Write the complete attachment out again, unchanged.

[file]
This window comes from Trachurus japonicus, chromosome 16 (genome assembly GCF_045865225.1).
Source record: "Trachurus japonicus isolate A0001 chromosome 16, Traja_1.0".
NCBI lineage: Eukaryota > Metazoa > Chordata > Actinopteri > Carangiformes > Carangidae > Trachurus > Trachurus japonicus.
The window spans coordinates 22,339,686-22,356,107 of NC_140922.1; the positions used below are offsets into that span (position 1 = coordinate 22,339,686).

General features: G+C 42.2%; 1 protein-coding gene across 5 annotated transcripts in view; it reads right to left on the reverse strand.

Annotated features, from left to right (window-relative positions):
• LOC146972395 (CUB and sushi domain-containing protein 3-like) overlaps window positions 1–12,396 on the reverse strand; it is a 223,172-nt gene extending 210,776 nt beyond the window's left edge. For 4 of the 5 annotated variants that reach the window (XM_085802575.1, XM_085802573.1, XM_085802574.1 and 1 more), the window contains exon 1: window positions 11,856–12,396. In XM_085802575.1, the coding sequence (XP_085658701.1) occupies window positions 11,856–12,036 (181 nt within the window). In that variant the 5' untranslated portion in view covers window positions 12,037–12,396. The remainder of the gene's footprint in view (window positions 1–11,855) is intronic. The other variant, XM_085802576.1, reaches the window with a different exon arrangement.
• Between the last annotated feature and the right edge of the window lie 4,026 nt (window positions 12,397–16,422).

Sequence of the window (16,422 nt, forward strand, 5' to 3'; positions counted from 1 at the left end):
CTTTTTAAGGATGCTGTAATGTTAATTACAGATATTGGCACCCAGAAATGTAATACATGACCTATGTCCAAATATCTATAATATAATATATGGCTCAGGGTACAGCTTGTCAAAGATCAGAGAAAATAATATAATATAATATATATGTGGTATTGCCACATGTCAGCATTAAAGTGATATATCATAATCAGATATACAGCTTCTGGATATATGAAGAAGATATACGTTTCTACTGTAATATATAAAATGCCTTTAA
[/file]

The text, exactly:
This window comes from Trachurus japonicus, chromosome 16 (genome assembly GCF_045865225.1).
Source record: "Trachurus japonicus isolate A0001 chromosome 16, Traja_1.0".
NCBI lineage: Eukaryota > Metazoa > Chordata > Actinopteri > Carangiformes > Carangidae > Trachurus > Trachurus japonicus.
The window spans coordinates 22,339,686-22,356,107 of NC_140922.1; the positions used below are offsets into that span (position 1 = coordinate 22,339,686).

General features: G+C 42.2%; 1 protein-coding gene across 5 annotated transcripts in view; it reads right to left on the reverse strand.

Annotated features, from left to right (window-relative positions):
• LOC146972395 (CUB and sushi domain-containing protein 3-like) overlaps window positions 1–12,396 on the reverse strand; it is a 223,172-nt gene extending 210,776 nt beyond the window's left edge. For 4 of the 5 annotated variants that reach the window (XM_085802575.1, XM_085802573.1, XM_085802574.1 and 1 more), the window contains exon 1: window positions 11,856–12,396. In XM_085802575.1, the coding sequence (XP_085658701.1) occupies window positions 11,856–12,036 (181 nt within the window). In that variant the 5' untranslated portion in view covers window positions 12,037–12,396. The remainder of the gene's footprint in view (window positions 1–11,855) is intronic. The other variant, XM_085802576.1, reaches the window with a different exon arrangement.
• Between the last annotated feature and the right edge of the window lie 4,026 nt (window positions 12,397–16,422).

Sequence of the window (16,422 nt, forward strand, 5' to 3'; positions counted from 1 at the left end):
CTTTTTAAGGATGCTGTAATGTTAATTACAGATATTGGCACCCAGAAATGTAATACATGACCTATGTCCAAATATCTATAATATAATATATGGCTCAGGGTACAGCTTGTCAAAGATCAGAGAAAATAATATAATATAATATATATGTGGTATTGCCACATGTCAGCATTAAAGTGATATATCATAATCAGATATACAGCTTCTGGATATATGAAGAAGATATACGTTTCTACTGTAATATATAAAATGCCTTTAA